The report cites Dr Thirumoorthy as pointing out that it is not in the SMC’s interest to lose a case, and “if a doctor is acquitted, SMC has to bear its own legal fees”. This suggests that disciplinary cases may be unfairly heard. Such a serious allegation must be corrected.
The tribunals and disciplinary committees (DCs) are formed to determine the truth through fair and independent hearings. The council never directs the outcomes of any hearing, nor has it made the issue of legal fees a factor influencing the decisions of the DCs. We hope that Dr Thirumoorthy, during his tenure as a council member, acted fairly, like all his colleagues on the council.
In his letter (“Lack of experience in ethics hinders SMC”; last Thursday), Dr Chua Boon Ling implied that the DCs lacked maturity and training in ethics to judge their peers. His insinuation can mislead the public. A doctor of the same name, Dr Chua Boon Ling, convicted by the DC for inappropriate prescribing in 2010, was in fact ably judged by three very senior doctors of high standing, namely, a former president of the Singapore Medical Association (SMA), a former executive director of SMA’s Centre for Medical Ethics and Professionalism, and a respected family physician.
It is important that the SMC lays out the facts correctly and responsibly in the media, as many senior doctors and laypersons sacrifice many hours serving on the DCs in the interest of the public. Their good work should not be discredited by frivolous comments.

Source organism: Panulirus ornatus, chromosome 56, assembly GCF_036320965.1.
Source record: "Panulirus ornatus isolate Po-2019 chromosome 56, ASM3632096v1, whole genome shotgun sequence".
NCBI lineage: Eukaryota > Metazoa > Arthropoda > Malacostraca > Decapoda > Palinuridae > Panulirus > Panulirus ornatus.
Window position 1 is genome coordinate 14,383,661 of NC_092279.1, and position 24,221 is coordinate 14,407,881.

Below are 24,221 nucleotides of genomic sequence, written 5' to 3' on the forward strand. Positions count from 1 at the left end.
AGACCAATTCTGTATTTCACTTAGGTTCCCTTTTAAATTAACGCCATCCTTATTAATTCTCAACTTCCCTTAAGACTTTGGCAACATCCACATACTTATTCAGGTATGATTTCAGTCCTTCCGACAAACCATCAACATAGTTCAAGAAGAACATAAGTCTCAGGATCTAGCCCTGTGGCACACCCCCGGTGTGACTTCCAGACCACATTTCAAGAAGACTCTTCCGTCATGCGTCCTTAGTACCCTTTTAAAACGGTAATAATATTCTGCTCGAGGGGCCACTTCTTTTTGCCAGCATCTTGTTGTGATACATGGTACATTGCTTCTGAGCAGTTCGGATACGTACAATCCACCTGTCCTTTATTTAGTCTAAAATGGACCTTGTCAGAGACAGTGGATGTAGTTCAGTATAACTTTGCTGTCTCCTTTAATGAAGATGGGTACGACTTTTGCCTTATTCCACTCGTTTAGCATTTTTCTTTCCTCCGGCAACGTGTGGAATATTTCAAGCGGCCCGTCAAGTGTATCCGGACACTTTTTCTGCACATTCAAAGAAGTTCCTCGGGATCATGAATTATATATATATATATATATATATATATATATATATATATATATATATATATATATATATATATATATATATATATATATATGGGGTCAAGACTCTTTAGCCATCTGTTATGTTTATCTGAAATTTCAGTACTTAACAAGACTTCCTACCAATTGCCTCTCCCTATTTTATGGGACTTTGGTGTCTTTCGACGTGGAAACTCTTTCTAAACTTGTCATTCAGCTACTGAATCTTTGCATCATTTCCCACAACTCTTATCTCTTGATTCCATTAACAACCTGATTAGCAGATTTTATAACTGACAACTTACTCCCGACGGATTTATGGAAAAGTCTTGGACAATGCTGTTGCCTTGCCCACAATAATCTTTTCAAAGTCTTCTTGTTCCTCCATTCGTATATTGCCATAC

Lau Hong Choon (Dr)
Professional Conduct & Professional Standards Division
Singapore Medical Council
Lack of experience in ethics hinders SMC
(3 Jan 2013)
I AGREE with Associate Professor T. Thirumoorthy (“Medical council: prosecutor, judge, jury”; Sunday) that there is clearly a conflict of interest in the disciplinary process of doctors. Most doctors would not see this conflict of interest until one is unfortunate enough to be involved in a disciplinary inquiry.
Another point is the competence of the doctors sitting in judgment of a colleague. The Singapore Medical Council (SMC) is made up of volunteer doctors, half of whom are elected by doctors working here and the rest appointed by the Health Ministry. They come from various disciplines of medicine and are distinguished in their specialised fields.
However, in a disciplinary hearing, the topic of debate is nearly always medical ethics, which was not extensively taught in medical schools in the past.
Although the council has a set of ethical codes and guidelines, sitting in judgment of one’s colleague requires more than just reading the ethical codes.
One has to have the maturity (in life and professional experience) and training in the field of ethics to be adequately equipped to judge one’s peers. This is true of Prof Thirumoorthy who regularly conducts courses on ethics for doctors.
An inexperienced member of the council stands the risk of being overly influenced and reliant on the prosecution lawyers, who also may not be well-versed in medical ethics.
Coupled with the conflict of interest in the disciplinary process highlighted by Prof Thirumoorthy, this means there may not be a fair trial. The recent cases where the appeal court overturned the SMC verdict clearly show the need to review this process.
Chua Boon Ling (Dr)